“The only way to make sense out of change is to plunge into it…”
When my mental health was at its most poorly, even just the idea of change was genuinely so de-stabilising that I avoided it at all costs! Then, when it would happen out of my control, I coped in the most unsafe of ways. I think it was because the abuse was such a huge change – I mean, I’d confided in my abuser and felt supported by him for months, but then he started hurting me and changed into my enemy as I became filled with hatred towards him. So, any change in my life became a terrifying reminder that something innocent can very quickly change into something life-changing and utterly traumatic. Through my mental health recovery though, I’ve learnt the positives and the healthy side of change and can now view it as productive and an opportunity to improve things. And so, here are the biggest changes I’ve seen in I’m NOT Disordered since creating it in 2013…
When I first started blogging in January 2013, the majority of my
passion and motivation for doing so was actually for the sake of others. I firstly,
wanted to keep my loved ones updated with everything that was going in the
psychiatric hospital I was an inpatient in because it was over 100 miles away
from them. Having spent the first three years of my mental illness keeping quiet
and not confiding in my friends and family, it was as though things were just
building up inside of me and I had to finally find the courage to speak up.
So, I hoped that in writing so openly and with so much detail
about my day-to-day life, the people I cared about would be able to better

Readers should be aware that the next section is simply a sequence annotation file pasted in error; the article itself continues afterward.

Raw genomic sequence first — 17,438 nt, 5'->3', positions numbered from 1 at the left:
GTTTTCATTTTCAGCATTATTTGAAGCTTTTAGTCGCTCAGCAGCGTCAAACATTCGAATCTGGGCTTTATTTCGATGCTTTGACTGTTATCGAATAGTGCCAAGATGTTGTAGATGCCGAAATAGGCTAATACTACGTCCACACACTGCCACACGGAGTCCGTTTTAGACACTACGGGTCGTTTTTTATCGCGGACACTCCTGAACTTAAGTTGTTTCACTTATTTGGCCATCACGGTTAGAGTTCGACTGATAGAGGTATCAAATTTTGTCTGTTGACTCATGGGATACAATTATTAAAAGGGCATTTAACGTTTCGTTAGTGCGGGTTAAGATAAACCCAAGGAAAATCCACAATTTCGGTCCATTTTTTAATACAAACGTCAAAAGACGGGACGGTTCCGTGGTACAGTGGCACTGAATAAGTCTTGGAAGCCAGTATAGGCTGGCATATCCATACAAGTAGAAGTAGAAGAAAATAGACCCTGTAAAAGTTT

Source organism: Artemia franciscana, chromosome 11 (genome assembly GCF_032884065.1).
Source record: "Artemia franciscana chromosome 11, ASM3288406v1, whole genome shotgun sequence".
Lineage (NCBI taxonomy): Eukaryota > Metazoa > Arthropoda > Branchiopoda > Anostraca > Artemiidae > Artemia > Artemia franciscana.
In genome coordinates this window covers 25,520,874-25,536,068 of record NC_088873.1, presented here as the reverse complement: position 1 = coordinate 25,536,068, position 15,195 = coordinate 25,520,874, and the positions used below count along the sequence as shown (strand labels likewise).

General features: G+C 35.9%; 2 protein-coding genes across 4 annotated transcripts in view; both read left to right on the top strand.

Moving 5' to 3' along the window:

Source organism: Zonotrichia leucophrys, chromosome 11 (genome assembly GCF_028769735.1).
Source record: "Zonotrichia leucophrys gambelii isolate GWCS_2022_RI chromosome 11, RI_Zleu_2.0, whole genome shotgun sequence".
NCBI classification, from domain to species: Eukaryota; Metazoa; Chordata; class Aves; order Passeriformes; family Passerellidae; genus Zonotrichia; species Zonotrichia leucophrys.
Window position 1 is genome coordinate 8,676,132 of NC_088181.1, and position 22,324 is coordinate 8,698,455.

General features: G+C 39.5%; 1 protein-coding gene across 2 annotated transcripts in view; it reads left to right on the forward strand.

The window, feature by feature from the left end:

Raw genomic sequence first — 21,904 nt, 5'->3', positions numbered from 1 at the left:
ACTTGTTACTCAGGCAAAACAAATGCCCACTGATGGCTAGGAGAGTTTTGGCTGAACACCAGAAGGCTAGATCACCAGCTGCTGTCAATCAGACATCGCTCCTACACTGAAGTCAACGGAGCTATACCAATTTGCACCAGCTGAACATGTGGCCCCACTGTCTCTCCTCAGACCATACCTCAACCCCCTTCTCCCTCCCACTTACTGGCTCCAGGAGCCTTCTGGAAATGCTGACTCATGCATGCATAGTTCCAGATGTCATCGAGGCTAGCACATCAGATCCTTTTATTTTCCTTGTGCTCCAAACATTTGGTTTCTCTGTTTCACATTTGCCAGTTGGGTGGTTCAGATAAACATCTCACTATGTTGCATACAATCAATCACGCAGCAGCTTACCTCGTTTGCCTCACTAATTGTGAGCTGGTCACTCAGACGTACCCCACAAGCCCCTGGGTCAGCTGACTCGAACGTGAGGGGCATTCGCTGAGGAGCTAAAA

understand and therefore be better educated both in supporting me, but also in
supporting others and especially, I hoped to instil the knowledge that asking
for help is no weakness for if it might come to getting support for their own
mental health. The majority of the motivation for my silence had been the fear
of stigma and discrimination, which, I believe, are both reduced – and sometimes
completely eradicated – by education and knowledge.
When my loved ones began sharing my blog’s link with others (I swear
word-of-mouth publicity is the best – and cheapest! – marketing tool you can
get!) the views began wracking up and I found myself becoming more and more
appreciative of that… And initially, maybe it was a bit addictive to see the
numbers rise and rise; but after a little while, I began to see the real
benefits of that – the benefits that have helped me to become so much more
passionate about blogging and more determined to continue with it.
I saw the first, and still the greatest, benefit to come from an
increase in audience when I began receiving messages from readers telling me my
content had helped them in some way. You know, even though it was a few years
ago, the one comment that stands out the most was when an older woman said that
she’d read my post about reporting abuse, and it had given her the courage to
report her own experiences of abuse and doing so resulted in her abuser being
imprisoned. And all I could think was not only would that lady have an increased
chance of experiencing peace and closure, but that his prison sentence might
have made others safer too. The notion of my blog posts having such a
profoundly positive impact on those reading them, had an incredibly important influence
on my drive and my passion for I’m NOT Disordered.
Alongside such amazing feedback though, it was sort of inevitable
that I’d receive some negative comments too… And those – the encouragement to